Henry and Banjo review: James Knight brings two iconic Australians to life

HENRY AND BANJO. By James Knight. Hachette Australia. 415pp. $45.

In December 1902 The Sydney Morning Herald reported that a man had been found lying at the bottom of a cliff at Manly. He was lucky to be alive and his injuries, while serious, would not threaten his life. He was Henry Lawson, described in the paper as poet and story writer. Was it a mad attempt at suicide or just a mistake? The reader is left to wonder.

February 1900, and young Banjo Paterson, war correspondent, rode into the diamond mining town of Kimberley, South Africa, during the relief of the town.

It was a critical moment in the Boer War and Banjo described for Australian readers the way the British commander, General French, was mobbed by cheering supporters. During that war, young Banjo was to meet famous people such as Rudyard Kipling and Winston Churchill but also discover the horrors of war.

When I was a boy, growing up in the bush, Banjo Paterson and Henry Lawson were part of my mental furniture. I laughed at that marvellous story by Lawson called The Loaded Dog and almost wept reading The Drover’s Wife.

My family would recite to me the lines by Paterson: And he sees the vision splendid, of the sunlit plains extended, and at night the wondrous glory of the everlasting stars. We could all sing Waltzing Matilda.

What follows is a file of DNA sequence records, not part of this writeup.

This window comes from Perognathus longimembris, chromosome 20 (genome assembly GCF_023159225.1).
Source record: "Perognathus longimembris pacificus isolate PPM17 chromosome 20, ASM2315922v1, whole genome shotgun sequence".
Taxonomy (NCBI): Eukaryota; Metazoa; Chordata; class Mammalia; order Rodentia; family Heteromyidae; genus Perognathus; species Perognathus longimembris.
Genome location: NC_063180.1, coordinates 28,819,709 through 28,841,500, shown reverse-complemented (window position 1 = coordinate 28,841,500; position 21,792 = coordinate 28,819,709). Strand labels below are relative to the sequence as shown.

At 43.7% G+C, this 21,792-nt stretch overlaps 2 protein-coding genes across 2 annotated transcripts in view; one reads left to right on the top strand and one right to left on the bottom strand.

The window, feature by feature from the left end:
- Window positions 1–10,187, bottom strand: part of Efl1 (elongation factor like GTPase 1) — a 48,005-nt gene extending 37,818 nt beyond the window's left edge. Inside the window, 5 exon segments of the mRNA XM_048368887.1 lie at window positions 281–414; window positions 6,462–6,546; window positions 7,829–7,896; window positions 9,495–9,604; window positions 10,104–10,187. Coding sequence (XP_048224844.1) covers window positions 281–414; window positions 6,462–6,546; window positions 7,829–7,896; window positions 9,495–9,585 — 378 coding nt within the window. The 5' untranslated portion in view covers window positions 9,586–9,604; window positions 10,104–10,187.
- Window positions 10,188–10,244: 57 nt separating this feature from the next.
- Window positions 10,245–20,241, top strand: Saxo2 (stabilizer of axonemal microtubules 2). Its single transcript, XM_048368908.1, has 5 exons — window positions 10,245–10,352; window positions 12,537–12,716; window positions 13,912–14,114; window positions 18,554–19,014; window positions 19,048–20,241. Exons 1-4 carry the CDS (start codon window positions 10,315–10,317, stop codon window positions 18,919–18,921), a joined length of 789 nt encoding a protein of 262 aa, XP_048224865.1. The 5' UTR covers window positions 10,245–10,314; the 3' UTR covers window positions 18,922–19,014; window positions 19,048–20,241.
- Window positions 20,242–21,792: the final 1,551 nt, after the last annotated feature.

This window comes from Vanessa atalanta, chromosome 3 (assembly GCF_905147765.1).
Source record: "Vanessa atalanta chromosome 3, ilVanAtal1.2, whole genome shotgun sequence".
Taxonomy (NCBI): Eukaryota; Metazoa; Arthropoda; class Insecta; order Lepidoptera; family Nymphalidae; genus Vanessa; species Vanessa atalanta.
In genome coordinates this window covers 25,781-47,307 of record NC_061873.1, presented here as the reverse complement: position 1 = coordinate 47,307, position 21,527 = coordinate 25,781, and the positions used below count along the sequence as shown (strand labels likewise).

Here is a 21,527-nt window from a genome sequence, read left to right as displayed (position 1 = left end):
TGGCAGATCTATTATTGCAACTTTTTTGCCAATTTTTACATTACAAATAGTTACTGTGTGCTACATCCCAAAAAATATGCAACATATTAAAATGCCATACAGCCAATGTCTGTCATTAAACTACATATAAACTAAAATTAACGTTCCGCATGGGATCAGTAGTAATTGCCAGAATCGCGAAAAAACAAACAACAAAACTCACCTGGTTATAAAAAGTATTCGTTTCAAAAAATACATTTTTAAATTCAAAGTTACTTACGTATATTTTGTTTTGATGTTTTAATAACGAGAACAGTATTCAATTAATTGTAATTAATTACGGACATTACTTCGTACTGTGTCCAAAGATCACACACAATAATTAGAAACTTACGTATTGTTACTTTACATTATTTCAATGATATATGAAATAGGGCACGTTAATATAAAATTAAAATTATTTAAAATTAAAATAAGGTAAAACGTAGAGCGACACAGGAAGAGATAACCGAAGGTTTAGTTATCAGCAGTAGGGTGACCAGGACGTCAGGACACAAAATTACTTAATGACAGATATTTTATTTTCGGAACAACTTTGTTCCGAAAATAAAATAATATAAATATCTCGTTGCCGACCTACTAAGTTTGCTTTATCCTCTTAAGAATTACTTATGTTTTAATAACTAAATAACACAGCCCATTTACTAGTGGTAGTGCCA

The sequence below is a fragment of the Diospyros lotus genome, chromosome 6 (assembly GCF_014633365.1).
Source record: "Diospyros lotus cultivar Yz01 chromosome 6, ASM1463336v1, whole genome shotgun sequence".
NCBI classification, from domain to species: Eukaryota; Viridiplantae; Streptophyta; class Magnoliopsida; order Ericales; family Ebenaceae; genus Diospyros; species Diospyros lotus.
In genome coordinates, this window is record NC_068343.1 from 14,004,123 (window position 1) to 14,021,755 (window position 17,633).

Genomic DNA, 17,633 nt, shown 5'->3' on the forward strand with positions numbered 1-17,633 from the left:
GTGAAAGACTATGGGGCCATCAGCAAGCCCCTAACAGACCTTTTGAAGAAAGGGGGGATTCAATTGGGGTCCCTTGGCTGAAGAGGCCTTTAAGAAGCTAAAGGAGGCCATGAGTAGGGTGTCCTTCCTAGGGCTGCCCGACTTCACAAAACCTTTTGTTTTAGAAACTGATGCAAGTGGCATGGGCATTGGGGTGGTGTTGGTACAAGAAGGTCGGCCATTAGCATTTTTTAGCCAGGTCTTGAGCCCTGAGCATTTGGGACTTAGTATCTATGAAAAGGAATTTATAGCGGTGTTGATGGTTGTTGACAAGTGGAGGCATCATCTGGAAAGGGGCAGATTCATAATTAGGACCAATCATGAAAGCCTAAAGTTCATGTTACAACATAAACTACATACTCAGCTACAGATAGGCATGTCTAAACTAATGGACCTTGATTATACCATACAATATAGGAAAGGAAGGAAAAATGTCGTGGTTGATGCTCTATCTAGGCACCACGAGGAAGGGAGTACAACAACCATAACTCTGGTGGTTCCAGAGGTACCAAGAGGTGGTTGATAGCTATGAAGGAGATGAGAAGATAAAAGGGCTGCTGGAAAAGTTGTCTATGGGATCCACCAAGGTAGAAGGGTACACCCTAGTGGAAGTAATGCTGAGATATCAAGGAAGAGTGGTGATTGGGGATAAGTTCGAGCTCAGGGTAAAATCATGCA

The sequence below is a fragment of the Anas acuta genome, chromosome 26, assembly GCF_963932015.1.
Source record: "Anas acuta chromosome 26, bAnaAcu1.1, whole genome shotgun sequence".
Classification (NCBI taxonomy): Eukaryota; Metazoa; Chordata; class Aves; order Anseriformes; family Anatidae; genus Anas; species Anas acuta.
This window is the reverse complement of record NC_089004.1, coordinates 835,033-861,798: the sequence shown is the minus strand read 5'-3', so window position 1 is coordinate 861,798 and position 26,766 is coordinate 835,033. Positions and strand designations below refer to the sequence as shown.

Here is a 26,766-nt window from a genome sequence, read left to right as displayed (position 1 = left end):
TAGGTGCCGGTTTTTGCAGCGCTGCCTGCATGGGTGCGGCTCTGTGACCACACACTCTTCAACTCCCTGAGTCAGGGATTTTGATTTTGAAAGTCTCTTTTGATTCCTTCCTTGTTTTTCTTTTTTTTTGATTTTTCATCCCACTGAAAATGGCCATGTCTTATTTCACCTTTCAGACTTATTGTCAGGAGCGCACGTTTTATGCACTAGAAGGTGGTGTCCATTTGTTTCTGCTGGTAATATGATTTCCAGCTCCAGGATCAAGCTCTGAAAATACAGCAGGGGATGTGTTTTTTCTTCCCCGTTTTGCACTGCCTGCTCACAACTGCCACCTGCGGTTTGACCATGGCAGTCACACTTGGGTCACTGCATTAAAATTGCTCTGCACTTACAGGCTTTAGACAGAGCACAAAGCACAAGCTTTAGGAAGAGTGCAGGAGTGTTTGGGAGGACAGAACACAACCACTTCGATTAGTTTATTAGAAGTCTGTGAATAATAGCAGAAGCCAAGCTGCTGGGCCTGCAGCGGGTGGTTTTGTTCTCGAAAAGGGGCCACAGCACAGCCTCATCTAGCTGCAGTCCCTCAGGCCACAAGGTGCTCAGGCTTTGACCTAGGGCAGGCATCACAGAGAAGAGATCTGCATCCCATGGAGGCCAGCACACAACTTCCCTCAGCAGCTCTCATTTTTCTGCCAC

Gradually I explored places associated with Lawson and Paterson, Lawson’s grave in Waverley Cemetery and Sydney Grammar School where Paterson was educated. I was born in Orange and outside the town was Templer’s Mill where Paterson was born in 1864. Lawson was born on Grenfell goldfield three years later.

This book highlights the stark and sometimes bitter contrasts between the lives of two men, the privileges of one and the poverty of the other, as well as the genius of both, first published in the famous Bulletin.

James Knight, author, journalist and television producer, has written a kind of historical diary of his two subjects, with vivid and imaginative sketches of incidents and scenes in their lives.

He has made assumptions based on educated guesswork and most meticulous research into the sources for all his quotes. Both Lawson and Paterson have been the subject of fine biographies by such scholars as Clement Semmler and Colin Roderick, but there is room for a popular recreation of their lives and the colonial Australia in which they grew up. James Knight brings two iconic Australians to life.

Robert Willson is a Canberra reviewer.  

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